A Minor Issue: Students Minoring in Museum Studies Create Virtual Exhibit
Three Westminster students minoring in Museum Studies recently executed a special virtual exhibit for America’s National Churchill Museum in celebration of the 75th anniversary of Winston Churchill’s “Iron Curtain” speech.
Leah Grohs, ’22; Kirsten Rushing, ’24; and Stephen Rogers, ’23 ΦΔΘ; each helped research and write four sections of the six-part exhibit titled “Sinews of Peace: The Power of Prose.”
The results of the students’ hard work debuted on the Museum’s website during a lineup of prestigious virtual 75th anniversary presentations that took place on March 5-6, including the 34th Enid and R. Crosby Kemper Lecture by Pulitzer Prize-winning commentator George F. Will.
Dr. Mark Boulton, Chair of the Department of History at Westminster, says the students’ collaborative effort is an example of the experiential learning opportunities that regularly take place at the College.
“We are always eager to give our students professional experiences such as this, and America’s National Churchill Museum has been terrific in supporting our students in this goal,” he explains.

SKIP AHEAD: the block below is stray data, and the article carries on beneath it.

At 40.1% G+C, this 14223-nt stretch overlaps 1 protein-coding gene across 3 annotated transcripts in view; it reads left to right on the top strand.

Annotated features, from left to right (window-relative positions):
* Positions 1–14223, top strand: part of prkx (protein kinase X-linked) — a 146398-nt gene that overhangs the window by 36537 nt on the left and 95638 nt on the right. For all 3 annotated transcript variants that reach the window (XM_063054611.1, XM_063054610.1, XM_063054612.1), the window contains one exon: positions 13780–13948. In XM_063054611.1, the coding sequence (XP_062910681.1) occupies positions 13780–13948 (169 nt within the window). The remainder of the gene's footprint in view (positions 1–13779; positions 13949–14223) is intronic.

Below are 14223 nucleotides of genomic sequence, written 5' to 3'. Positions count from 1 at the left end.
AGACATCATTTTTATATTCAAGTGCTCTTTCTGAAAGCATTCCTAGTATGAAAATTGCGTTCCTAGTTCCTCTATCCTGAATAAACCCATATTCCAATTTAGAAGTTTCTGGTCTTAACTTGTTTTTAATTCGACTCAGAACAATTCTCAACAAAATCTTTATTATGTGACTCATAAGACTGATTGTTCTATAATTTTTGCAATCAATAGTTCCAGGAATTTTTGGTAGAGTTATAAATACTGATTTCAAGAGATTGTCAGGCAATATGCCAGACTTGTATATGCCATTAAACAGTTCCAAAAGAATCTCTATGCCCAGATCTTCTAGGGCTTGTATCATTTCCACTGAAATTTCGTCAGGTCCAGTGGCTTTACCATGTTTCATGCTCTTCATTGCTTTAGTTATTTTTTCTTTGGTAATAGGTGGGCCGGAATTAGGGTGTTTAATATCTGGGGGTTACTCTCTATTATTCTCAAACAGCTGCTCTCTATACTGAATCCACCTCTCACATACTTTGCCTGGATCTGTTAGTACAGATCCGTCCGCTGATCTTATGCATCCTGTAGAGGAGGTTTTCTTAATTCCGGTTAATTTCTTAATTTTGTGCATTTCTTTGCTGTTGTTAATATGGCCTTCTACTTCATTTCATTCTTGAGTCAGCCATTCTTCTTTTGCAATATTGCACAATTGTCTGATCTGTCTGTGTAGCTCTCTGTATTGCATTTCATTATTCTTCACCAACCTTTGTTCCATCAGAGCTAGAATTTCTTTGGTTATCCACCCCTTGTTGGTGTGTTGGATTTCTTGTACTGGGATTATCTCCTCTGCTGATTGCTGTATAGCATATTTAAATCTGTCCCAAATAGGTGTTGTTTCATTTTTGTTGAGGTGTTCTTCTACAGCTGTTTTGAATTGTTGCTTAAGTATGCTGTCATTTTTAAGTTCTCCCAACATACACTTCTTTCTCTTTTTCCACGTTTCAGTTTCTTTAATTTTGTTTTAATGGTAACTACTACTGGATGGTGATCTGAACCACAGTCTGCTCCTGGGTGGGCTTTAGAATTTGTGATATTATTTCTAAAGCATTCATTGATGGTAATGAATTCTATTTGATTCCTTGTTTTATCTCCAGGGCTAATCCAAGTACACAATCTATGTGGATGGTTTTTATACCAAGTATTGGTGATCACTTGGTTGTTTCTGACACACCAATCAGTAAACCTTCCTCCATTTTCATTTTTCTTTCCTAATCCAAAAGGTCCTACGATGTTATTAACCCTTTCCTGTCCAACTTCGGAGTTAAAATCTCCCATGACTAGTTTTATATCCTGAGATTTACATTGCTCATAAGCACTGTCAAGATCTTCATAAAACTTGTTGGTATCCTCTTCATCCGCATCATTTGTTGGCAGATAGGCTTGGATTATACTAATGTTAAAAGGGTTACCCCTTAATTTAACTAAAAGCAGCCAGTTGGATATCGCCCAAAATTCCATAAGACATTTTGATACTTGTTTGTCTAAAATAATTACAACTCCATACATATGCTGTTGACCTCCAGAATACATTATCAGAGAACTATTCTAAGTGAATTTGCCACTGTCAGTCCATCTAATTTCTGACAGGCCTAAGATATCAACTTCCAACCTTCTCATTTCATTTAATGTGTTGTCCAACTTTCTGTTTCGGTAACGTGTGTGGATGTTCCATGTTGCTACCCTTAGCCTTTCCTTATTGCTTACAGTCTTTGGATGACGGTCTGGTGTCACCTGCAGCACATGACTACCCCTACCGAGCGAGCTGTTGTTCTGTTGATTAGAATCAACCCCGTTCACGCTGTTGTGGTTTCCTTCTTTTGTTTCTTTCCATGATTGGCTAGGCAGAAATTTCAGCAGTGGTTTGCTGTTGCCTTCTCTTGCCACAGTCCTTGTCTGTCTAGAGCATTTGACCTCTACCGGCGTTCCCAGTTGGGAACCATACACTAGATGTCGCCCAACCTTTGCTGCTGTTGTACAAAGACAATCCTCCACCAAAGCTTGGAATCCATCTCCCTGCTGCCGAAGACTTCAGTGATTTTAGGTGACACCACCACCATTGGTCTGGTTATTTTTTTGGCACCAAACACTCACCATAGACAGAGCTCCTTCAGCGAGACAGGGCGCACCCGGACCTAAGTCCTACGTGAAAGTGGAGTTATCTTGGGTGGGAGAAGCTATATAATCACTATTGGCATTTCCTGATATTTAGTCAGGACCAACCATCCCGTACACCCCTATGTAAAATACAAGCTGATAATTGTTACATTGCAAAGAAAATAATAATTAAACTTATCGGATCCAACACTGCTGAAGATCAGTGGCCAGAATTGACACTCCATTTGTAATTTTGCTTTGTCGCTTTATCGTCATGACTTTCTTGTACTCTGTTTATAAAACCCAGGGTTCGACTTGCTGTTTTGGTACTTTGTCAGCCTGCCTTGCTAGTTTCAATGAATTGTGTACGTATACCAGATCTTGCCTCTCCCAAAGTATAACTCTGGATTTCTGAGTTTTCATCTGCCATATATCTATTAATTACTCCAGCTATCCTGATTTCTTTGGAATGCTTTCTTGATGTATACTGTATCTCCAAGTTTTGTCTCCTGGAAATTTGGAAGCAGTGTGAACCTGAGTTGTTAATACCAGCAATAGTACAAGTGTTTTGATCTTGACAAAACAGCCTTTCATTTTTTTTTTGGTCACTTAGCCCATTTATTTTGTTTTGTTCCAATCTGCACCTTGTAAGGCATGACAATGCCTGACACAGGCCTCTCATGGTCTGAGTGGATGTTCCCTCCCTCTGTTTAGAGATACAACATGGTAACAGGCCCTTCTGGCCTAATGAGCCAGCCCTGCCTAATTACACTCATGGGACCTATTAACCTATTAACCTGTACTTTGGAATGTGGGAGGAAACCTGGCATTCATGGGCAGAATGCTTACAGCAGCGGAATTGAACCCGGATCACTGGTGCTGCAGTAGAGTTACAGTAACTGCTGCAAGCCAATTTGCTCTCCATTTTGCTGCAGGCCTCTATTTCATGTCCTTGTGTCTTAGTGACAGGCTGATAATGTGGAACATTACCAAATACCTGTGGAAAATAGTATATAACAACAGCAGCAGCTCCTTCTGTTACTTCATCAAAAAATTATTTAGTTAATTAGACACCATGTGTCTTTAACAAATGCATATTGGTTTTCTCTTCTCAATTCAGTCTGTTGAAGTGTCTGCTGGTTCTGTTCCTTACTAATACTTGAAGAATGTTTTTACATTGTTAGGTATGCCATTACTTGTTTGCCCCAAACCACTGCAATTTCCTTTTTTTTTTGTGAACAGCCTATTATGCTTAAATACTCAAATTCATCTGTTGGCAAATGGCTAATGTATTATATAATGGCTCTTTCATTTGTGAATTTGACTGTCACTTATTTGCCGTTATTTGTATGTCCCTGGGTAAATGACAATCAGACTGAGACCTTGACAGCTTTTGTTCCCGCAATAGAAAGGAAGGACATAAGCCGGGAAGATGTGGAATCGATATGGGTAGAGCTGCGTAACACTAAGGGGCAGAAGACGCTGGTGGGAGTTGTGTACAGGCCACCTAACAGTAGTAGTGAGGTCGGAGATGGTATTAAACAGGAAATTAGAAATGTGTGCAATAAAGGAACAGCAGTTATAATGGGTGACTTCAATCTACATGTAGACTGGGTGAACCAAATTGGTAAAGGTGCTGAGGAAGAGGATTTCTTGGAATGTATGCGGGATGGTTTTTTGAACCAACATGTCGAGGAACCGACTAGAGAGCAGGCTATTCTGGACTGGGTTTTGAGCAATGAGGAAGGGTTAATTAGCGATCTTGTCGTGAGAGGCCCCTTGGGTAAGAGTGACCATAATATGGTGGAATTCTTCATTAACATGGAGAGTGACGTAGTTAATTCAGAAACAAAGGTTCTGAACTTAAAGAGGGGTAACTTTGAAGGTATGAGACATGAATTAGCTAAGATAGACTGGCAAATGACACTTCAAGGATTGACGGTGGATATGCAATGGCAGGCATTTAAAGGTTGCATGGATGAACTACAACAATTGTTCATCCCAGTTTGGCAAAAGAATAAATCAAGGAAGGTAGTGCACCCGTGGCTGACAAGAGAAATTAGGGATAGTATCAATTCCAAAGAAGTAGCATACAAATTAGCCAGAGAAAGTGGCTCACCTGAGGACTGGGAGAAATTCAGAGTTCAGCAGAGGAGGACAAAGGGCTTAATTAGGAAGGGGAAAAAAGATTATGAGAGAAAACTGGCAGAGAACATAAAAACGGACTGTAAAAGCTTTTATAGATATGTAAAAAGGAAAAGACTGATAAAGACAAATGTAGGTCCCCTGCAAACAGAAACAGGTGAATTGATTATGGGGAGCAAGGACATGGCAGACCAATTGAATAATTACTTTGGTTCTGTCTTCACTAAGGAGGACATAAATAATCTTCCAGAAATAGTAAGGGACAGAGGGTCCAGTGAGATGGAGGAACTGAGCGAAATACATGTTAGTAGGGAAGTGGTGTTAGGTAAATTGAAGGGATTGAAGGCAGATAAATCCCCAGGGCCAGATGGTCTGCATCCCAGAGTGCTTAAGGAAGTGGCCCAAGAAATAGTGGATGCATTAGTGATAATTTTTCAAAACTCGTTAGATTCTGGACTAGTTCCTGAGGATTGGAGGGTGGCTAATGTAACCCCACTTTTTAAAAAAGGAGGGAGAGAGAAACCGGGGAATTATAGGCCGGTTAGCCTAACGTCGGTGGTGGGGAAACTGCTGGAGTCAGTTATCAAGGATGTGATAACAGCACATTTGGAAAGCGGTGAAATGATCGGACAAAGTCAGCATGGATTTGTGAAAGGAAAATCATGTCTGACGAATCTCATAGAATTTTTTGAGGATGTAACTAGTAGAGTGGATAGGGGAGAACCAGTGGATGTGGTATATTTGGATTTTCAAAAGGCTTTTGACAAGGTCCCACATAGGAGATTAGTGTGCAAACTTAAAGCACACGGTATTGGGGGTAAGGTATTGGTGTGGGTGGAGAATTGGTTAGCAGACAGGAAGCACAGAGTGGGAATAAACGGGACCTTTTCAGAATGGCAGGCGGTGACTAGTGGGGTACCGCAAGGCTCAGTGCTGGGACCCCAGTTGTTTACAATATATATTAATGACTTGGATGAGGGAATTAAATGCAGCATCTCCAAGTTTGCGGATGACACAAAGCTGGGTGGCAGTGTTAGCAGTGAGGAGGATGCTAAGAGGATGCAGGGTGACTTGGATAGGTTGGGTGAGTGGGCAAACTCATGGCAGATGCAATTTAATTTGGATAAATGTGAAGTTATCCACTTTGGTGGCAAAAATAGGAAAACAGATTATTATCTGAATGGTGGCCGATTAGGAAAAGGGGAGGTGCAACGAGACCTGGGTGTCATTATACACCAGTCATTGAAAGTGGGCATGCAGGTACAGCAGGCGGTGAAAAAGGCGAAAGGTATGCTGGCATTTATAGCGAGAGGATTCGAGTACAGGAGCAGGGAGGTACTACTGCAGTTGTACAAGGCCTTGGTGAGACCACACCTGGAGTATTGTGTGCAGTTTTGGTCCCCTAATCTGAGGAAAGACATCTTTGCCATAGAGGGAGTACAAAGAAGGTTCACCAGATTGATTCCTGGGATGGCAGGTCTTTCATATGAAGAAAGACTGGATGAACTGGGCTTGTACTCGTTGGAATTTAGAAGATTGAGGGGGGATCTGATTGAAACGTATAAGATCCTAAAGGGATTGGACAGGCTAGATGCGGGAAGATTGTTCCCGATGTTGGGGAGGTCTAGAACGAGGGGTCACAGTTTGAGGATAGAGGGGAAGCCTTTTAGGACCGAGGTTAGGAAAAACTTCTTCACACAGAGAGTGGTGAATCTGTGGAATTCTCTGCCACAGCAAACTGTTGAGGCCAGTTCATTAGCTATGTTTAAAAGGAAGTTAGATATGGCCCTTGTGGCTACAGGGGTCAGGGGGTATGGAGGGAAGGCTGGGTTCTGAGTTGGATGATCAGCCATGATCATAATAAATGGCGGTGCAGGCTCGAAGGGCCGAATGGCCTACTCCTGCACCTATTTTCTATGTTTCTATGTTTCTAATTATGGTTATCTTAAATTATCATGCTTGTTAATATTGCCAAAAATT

Rushing, a History and Philosophy major from Angleton, TX, found the project fascinating because of her interest in literary analysis. She says she particularly enjoyed analyzing Churchill’s choice of words in his “Sinews of Peace” address, also known as the “Iron Curtain” speech.
“He was a fascinating wordsmith,” Rushing says enthusiastically. “He put thought into each word he wrote, and every part of that speech was intended to make the listeners think, feel, or believe something, and it was tailored to where it was given, using language, phrases, and cultural references familiar to his audience.”
Like Rushing, Rogers thoroughly enjoyed his role in putting together the virtual exhibit. A History major from Jefferson City, MO, Rogers loves writing ― so much so that he authored an article on the “Iron Curtain” speech that the National World War II Museum website published on March 5.
Rogers’ article garnered more than 7,000 reactions and 600 shares on the site’s social media accounts.
Timothy Riley, the Sandra L. and Monroe E. Trout Director and Chief Curator of America’s National Churchill Museum, aided with Rogers’ article, while Museum staff members Susan Whitmar, Manager of Guest Services, and Lena Leuci, Collections Assistant, directed the overall Museum project. Boulton rounded out the team by overseeing the students’ work for Independent Study credit.
“Our students can be proud of their work,” Boulton reflects. “Experiences like this really help them fulfill their career goals.”